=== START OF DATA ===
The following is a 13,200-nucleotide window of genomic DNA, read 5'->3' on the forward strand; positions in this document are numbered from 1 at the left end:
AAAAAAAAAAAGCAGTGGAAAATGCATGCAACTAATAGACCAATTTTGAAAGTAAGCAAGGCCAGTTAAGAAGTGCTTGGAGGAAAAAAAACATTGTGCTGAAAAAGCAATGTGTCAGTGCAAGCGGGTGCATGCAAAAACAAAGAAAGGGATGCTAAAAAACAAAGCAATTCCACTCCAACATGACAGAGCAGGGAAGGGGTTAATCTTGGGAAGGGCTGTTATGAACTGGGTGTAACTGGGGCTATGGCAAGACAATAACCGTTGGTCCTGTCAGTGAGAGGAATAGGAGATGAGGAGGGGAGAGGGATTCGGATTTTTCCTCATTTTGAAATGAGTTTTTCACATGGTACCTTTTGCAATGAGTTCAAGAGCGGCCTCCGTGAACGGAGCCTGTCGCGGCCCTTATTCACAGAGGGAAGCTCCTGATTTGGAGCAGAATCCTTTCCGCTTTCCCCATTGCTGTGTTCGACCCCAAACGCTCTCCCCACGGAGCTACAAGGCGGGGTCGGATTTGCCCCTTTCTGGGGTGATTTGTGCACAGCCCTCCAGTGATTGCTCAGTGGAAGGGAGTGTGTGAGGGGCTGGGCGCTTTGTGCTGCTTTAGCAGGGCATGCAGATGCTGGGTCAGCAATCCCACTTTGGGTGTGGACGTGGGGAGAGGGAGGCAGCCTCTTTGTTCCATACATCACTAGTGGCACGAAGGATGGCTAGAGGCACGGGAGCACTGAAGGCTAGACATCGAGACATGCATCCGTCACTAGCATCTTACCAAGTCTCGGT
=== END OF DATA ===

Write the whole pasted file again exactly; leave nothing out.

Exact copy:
The following is a 13,200-nucleotide window of genomic DNA, read 5'->3' on the forward strand; positions in this document are numbered from 1 at the left end:
AAAAAAAAAAAGCAGTGGAAAATGCATGCAACTAATAGACCAATTTTGAAAGTAAGCAAGGCCAGTTAAGAAGTGCTTGGAGGAAAAAAAACATTGTGCTGAAAAAGCAATGTGTCAGTGCAAGCGGGTGCATGCAAAAACAAAGAAAGGGATGCTAAAAAACAAAGCAATTCCACTCCAACATGACAGAGCAGGGAAGGGGTTAATCTTGGGAAGGGCTGTTATGAACTGGGTGTAACTGGGGCTATGGCAAGACAATAACCGTTGGTCCTGTCAGTGAGAGGAATAGGAGATGAGGAGGGGAGAGGGATTCGGATTTTTCCTCATTTTGAAATGAGTTTTTCACATGGTACCTTTTGCAATGAGTTCAAGAGCGGCCTCCGTGAACGGAGCCTGTCGCGGCCCTTATTCACAGAGGGAAGCTCCTGATTTGGAGCAGAATCCTTTCCGCTTTCCCCATTGCTGTGTTCGACCCCAAACGCTCTCCCCACGGAGCTACAAGGCGGGGTCGGATTTGCCCCTTTCTGGGGTGATTTGTGCACAGCCCTCCAGTGATTGCTCAGTGGAAGGGAGTGTGTGAGGGGCTGGGCGCTTTGTGCTGCTTTAGCAGGGCATGCAGATGCTGGGTCAGCAATCCCACTTTGGGTGTGGACGTGGGGAGAGGGAGGCAGCCTCTTTGTTCCATACATCACTAGTGGCACGAAGGATGGCTAGAGGCACGGGAGCACTGAAGGCTAGACATCGAGACATGCATCCGTCACTAGCATCTTACCAAGTCTCGGT